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Inside Associated Press in Washington

There are more than three miles of 4 inch conduit, more than four miles of electrical cable, more than a mile of mechanical piping and more than 1,200 miles of data cable.

(click thumbnail)Master Control RoomA desire to efficiently leverage its multimedia assets led the Associated Press to consolidate its Washington operations under one roof.

The new facility contains AP radio, TV, Internet, wire and photo services. It occupies 82,314 square feet across four floors, including 55,000 square feet of raised flooring. Four hundred forty-seven people work in the new building; the move was complete around the end of 2007.

Steve Kuhn, director of broadcast engineering, said key equipment was supplied by SAS, which provided control surfaces and routing; with Netia delivering control and production software

The radio side consists of two on-air studios, two production rooms and a tracking booth. On the two news floors are more than 70 video and audio workstations and 34 networked full-resolution digital editing stations, which also can contribute audio. AP engineers have done the studio configurations, while Professional Products of Gaithersburg, Md., was the systems integrator.

The satellite antenna farm on the roof is impressive. Included is a full-arc Simulsat-5 C/Ku antenna, one of the biggest in downtown Washington, capable of receiving simultaneous transmissions from dozens of satellites, along with three other large dishes.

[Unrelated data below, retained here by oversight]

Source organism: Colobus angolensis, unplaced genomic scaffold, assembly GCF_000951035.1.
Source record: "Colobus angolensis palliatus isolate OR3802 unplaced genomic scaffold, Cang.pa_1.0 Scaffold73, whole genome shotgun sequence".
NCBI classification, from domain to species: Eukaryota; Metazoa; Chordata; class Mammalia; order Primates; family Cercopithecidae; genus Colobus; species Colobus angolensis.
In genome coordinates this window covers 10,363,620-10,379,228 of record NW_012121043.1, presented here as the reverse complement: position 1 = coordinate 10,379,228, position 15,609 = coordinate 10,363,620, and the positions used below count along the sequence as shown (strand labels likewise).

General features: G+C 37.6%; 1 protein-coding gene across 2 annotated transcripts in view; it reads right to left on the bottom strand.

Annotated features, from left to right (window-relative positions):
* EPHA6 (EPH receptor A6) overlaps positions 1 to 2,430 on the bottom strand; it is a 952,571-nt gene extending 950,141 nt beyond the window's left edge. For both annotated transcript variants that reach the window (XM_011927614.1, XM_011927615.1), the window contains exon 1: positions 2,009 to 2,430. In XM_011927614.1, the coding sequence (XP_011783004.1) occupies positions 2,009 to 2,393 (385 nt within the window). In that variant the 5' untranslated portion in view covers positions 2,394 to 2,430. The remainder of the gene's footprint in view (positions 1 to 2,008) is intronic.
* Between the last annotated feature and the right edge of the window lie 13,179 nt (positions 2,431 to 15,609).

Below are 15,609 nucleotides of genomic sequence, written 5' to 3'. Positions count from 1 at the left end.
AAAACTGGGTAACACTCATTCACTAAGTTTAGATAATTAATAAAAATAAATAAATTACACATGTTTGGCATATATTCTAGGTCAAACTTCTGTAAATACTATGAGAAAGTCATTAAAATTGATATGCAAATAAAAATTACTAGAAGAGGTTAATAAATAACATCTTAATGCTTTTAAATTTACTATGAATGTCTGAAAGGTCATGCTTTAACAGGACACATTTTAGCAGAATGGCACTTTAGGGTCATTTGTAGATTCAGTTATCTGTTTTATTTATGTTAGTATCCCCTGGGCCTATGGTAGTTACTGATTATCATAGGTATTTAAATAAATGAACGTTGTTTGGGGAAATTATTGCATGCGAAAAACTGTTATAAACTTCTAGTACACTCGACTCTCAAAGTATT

(click thumbnail)Associated Press NewsroomThe IT center for the complex is a 1,000 square foot area with 100 equipment racks. To this center are more than 400 multi-screen desktops connected via gigabit Ethernet. More than 1,000 television monitors are scattered throughout the building.

Although a TDM routing system such as the SAS greatly simplifies wiring, the cabling infrastructure for the AP facility is still enormous.

“There are more than three miles of 4 inch conduit, more than four miles of electrical cable, more than a mile of mechanical piping and more than 1,200 miles of data cable,” Kuhn said.

Backup power comes from a generator with more than 24 hours of fuel capacity, along with two UPS systems. The AP complex has its own AC feed, separate from that used by the rest of the building. The generator was set on the roof using the largest mobile crane available on the east coast.

(click thumbnail)Radio Studio 52While the amount of equipment and infrastructure in a facility this size is impressive, Kuhn emphasized that it takes more than hardware to keep AP running.

Software is a vital component of the new AP facility. The one-stop front end for AP news editors and producers working on PCs is its ENPS, or the Electronic Newsroom Production System. Jason Smith, ENPS project manager, said, “This software serves as a common point for all media, not just audio. With ENPS, journalists can read and write stories, and look at audio files without having to switch applications.”

Added flexibility comes through using ENPS with MOS. Media Object Server Communications Protocol is an open-standard protocol for communications between newsroom computer systems and media object servers such as video servers, audio servers, still stores and character generators. In the case of AP, MOS connects ENPS to Netia, allowing AP producers to browse automation and edit assets in the database.

(click thumbnail)Rack Room/Tech CoreSmith said that while ENPS fully integrates different media, archives are scattered across the globe, with AP having video archives in London, New York and Washington.

Smith added that ENPS has an 11-year history, and was developed by AP in response to a request from the BBC. Now the program has more than 50,000 users in more than 50 countries. Users include the BBC, ESPN, CBS and NPR.

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